There’s a man – let’s call him “Tommy” – who comes to my front door from time to time with plenty of stories to tell.
“Man, I had a stroke. I been in the nursing home. Now I got no food in the house. Somebody broke in and stole my TV. Then my sister got into a car accident and I had to take care of her and man, I got no money left for my medicine. You got any money for gas? I got into an accident last year and I got a settlement coming in on Monday. I can pay you back double next week.”
One time I told Tommy I had a hard time believing his stories. I told him I never doubted when he came to my door that he needed help; he didn’t ever need to lie to me to trump up the direness of his situation or his ability to pay me back. All he had to do was ask.
He admitted he’d told me lies in the past and apologized. I think that was a hard thing for him to do. He told me from now on he would only tell me the truth.
I didn’t see him on my doorstep for a while after that. The next time I did …
“Man, I had another stroke. I couldn’t move the whole left side of my body …”
What is likely the truth about Tommy’s life? That is hard to say. A long scar on the back of his neck proves he indeed had major surgery at some point. Whether due to physical or mental disabilities, he likely is not able to impress a reputable employer with his work ability. He likely lives alone.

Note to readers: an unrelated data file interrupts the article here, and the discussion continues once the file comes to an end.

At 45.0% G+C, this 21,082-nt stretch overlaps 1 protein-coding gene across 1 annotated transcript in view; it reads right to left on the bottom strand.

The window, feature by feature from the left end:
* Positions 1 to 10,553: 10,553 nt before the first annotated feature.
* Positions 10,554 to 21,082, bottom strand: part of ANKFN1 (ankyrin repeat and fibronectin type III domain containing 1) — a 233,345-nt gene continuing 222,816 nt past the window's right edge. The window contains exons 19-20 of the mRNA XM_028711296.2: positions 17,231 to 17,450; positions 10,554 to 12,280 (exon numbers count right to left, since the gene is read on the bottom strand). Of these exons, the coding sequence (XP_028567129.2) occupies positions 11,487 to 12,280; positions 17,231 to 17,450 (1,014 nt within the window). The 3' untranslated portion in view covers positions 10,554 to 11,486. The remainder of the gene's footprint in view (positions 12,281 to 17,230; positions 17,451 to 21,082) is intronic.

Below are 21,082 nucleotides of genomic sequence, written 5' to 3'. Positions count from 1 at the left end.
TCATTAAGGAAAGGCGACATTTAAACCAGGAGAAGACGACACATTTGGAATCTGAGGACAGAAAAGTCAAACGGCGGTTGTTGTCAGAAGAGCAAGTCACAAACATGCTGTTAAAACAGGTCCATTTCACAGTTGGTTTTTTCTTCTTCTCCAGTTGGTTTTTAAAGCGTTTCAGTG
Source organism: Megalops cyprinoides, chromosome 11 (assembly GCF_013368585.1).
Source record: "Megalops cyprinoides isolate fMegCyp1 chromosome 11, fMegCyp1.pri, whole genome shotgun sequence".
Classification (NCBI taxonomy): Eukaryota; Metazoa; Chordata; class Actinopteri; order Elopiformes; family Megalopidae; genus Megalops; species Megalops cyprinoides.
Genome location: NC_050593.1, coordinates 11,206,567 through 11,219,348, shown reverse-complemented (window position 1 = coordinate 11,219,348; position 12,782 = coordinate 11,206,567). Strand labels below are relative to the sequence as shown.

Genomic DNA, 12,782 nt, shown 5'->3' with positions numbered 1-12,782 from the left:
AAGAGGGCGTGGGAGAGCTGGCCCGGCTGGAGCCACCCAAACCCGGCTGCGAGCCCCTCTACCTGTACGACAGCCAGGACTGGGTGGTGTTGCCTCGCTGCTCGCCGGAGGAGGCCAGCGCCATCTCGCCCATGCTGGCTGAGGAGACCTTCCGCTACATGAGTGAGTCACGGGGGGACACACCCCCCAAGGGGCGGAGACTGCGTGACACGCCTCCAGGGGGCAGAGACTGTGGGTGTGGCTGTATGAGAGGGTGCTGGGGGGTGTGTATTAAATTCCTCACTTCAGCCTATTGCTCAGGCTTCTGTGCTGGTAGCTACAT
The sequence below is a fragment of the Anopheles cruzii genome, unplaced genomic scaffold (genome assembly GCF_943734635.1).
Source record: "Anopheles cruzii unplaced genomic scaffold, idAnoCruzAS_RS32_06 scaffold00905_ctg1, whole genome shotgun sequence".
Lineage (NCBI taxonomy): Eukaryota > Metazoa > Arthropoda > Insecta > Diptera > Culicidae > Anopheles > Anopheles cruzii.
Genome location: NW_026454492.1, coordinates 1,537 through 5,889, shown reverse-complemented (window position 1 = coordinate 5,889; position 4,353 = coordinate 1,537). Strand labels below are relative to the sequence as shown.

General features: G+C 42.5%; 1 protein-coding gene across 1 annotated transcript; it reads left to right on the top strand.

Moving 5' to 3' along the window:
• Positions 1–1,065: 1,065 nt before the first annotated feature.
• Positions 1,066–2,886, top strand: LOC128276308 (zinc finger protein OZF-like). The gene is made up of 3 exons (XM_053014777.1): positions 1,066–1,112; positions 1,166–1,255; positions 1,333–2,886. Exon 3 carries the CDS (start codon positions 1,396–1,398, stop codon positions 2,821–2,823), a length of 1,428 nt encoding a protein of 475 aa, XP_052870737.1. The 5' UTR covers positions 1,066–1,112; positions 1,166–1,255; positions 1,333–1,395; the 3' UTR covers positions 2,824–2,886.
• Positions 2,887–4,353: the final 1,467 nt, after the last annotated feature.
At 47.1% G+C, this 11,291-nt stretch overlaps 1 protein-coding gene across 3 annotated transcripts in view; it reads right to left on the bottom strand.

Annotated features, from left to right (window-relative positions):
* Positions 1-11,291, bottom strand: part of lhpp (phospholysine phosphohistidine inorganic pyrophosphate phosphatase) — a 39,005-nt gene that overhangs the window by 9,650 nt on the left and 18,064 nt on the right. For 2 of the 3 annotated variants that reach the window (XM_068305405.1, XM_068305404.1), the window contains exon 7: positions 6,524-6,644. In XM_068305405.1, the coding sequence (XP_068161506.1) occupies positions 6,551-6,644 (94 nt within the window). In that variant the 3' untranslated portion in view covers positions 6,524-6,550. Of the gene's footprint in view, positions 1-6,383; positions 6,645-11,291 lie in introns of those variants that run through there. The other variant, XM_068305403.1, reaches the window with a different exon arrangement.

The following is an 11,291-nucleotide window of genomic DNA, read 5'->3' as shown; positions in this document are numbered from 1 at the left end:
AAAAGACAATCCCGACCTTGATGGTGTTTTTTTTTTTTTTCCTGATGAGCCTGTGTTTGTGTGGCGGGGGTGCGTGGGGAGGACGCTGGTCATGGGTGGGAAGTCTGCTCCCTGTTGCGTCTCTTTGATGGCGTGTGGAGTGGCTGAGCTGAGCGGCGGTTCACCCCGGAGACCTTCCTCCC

Whatever it is, I think Tommy believes the truth about his life is not worth speaking aloud. I don’t know whether the children at home who occasionally enter his monologues are real, but what I am certain of is that he believes any story worth telling should include them. He believes that only a financially responsible, down-on-his-luck father and brother, hard worker trying to make ends meet, former churchgoer wanting to return, is a person worth caring about.
There is much more to Tommy’s true, unembellished story than he realizes. There is a man inside the web of lies with a history of accomplishments and mistakes just like everyone else. There are struggles with systems meant to help individuals in poverty that are difficult to navigate. There is a sense of the meaning of faith, what it means to believe and stop believing, what it means to feel accepted and like an outsider.
Finding the story can be hard work even when no one’s lying. When I interview nonprofit donors, staff and clients, business owners, customers and subject matter experts, I often don’t know where the heart of the story is until the interview is over. It’s always there, though, and it’s worth finding. There is always someone else who can learn something from its telling.
I hope Tommy keeps coming to my door because I’ve got something to learn from him. I don’t know what yet. I don’t know how long it will take, either. But one day I hope the lies will fade away and I’ll hear his true story the way the angels tell it now.
At some point in our lives we all believe that our true story isn’t good enough. That it doesn’t matter. Well, it does. And I want to hear it.
That’s all I wanted to say.